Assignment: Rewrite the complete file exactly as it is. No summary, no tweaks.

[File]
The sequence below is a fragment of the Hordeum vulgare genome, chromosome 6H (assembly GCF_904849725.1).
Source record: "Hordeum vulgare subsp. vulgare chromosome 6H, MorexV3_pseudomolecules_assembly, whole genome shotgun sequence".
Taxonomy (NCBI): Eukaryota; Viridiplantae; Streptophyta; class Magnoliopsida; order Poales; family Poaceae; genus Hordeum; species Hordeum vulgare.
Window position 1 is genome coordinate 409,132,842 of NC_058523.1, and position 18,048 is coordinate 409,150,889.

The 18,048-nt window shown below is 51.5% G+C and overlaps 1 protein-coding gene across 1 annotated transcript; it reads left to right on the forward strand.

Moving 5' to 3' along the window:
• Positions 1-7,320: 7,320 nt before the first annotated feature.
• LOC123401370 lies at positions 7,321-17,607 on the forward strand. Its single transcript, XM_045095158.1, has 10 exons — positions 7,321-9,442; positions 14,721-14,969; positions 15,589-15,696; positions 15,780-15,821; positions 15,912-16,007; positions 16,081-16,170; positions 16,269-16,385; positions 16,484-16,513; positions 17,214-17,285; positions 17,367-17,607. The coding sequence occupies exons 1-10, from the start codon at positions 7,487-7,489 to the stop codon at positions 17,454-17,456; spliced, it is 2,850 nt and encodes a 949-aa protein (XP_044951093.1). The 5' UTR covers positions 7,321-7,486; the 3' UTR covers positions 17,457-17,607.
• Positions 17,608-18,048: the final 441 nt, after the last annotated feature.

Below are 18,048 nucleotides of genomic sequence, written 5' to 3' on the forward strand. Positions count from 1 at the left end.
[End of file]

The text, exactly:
The sequence below is a fragment of the Hordeum vulgare genome, chromosome 6H (assembly GCF_904849725.1).
Source record: "Hordeum vulgare subsp. vulgare chromosome 6H, MorexV3_pseudomolecules_assembly, whole genome shotgun sequence".
Taxonomy (NCBI): Eukaryota; Viridiplantae; Streptophyta; class Magnoliopsida; order Poales; family Poaceae; genus Hordeum; species Hordeum vulgare.
Window position 1 is genome coordinate 409,132,842 of NC_058523.1, and position 18,048 is coordinate 409,150,889.

The 18,048-nt window shown below is 51.5% G+C and overlaps 1 protein-coding gene across 1 annotated transcript; it reads left to right on the forward strand.

Moving 5' to 3' along the window:
• Positions 1-7,320: 7,320 nt before the first annotated feature.
• LOC123401370 lies at positions 7,321-17,607 on the forward strand. Its single transcript, XM_045095158.1, has 10 exons — positions 7,321-9,442; positions 14,721-14,969; positions 15,589-15,696; positions 15,780-15,821; positions 15,912-16,007; positions 16,081-16,170; positions 16,269-16,385; positions 16,484-16,513; positions 17,214-17,285; positions 17,367-17,607. The coding sequence occupies exons 1-10, from the start codon at positions 7,487-7,489 to the stop codon at positions 17,454-17,456; spliced, it is 2,850 nt and encodes a 949-aa protein (XP_044951093.1). The 5' UTR covers positions 7,321-7,486; the 3' UTR covers positions 17,457-17,607.
• Positions 17,608-18,048: the final 441 nt, after the last annotated feature.

Below are 18,048 nucleotides of genomic sequence, written 5' to 3' on the forward strand. Positions count from 1 at the left end.